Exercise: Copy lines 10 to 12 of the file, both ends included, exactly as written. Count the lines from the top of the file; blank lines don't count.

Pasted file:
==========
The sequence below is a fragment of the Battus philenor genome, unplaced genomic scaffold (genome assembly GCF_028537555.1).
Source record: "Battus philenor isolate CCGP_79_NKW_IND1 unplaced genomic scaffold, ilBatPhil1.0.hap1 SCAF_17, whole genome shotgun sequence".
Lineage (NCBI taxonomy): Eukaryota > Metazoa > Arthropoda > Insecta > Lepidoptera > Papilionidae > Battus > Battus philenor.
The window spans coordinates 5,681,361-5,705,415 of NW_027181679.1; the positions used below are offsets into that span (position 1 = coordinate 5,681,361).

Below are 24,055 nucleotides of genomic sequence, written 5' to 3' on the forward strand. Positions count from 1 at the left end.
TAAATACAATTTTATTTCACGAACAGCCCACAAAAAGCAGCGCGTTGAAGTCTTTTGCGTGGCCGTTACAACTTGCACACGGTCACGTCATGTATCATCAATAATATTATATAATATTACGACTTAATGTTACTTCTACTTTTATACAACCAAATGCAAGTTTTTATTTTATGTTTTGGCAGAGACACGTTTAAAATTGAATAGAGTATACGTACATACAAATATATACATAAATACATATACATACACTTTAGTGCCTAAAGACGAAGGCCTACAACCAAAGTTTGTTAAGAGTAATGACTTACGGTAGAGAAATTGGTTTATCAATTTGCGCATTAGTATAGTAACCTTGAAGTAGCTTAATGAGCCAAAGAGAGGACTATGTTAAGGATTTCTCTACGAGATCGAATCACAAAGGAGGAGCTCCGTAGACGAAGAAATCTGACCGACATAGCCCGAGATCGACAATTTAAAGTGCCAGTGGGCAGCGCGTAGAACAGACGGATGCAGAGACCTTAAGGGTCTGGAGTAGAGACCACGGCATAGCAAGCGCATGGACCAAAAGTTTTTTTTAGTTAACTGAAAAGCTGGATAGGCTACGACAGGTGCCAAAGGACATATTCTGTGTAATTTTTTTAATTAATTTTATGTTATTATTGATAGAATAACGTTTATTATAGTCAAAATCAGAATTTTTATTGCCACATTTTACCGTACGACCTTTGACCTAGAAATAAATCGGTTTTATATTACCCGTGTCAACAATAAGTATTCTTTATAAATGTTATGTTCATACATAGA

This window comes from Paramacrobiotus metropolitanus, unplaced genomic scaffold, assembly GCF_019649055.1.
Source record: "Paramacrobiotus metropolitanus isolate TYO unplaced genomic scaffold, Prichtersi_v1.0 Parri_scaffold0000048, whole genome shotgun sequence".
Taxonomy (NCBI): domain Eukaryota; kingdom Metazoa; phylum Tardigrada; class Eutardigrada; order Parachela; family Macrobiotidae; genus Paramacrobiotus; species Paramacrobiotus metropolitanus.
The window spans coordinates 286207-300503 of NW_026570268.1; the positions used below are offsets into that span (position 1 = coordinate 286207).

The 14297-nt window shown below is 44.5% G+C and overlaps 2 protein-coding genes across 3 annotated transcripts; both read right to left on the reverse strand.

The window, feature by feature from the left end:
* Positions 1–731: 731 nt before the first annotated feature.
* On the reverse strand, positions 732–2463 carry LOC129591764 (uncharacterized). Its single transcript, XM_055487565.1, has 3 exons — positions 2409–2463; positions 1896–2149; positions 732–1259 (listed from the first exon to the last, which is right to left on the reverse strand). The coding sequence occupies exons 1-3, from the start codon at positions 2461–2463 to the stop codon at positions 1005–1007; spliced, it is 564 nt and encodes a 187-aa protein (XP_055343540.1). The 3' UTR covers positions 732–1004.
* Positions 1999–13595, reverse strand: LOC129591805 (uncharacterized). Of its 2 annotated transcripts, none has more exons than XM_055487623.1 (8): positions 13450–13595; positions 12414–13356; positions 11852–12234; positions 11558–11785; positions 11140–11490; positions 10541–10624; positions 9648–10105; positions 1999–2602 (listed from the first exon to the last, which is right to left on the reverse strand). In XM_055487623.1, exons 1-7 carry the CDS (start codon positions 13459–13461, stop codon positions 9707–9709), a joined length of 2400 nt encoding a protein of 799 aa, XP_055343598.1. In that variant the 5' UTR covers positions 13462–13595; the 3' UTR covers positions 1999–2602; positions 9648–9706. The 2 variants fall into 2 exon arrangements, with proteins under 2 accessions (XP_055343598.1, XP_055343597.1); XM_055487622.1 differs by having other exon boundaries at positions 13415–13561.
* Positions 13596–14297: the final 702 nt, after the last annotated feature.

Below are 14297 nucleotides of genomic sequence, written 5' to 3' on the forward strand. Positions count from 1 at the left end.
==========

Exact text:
The window spans coordinates 286207-300503 of NW_026570268.1; the positions used below are offsets into that span (position 1 = coordinate 286207).

The 14297-nt window shown below is 44.5% G+C and overlaps 2 protein-coding genes across 3 annotated transcripts; both read right to left on the reverse strand.

The window, feature by feature from the left end: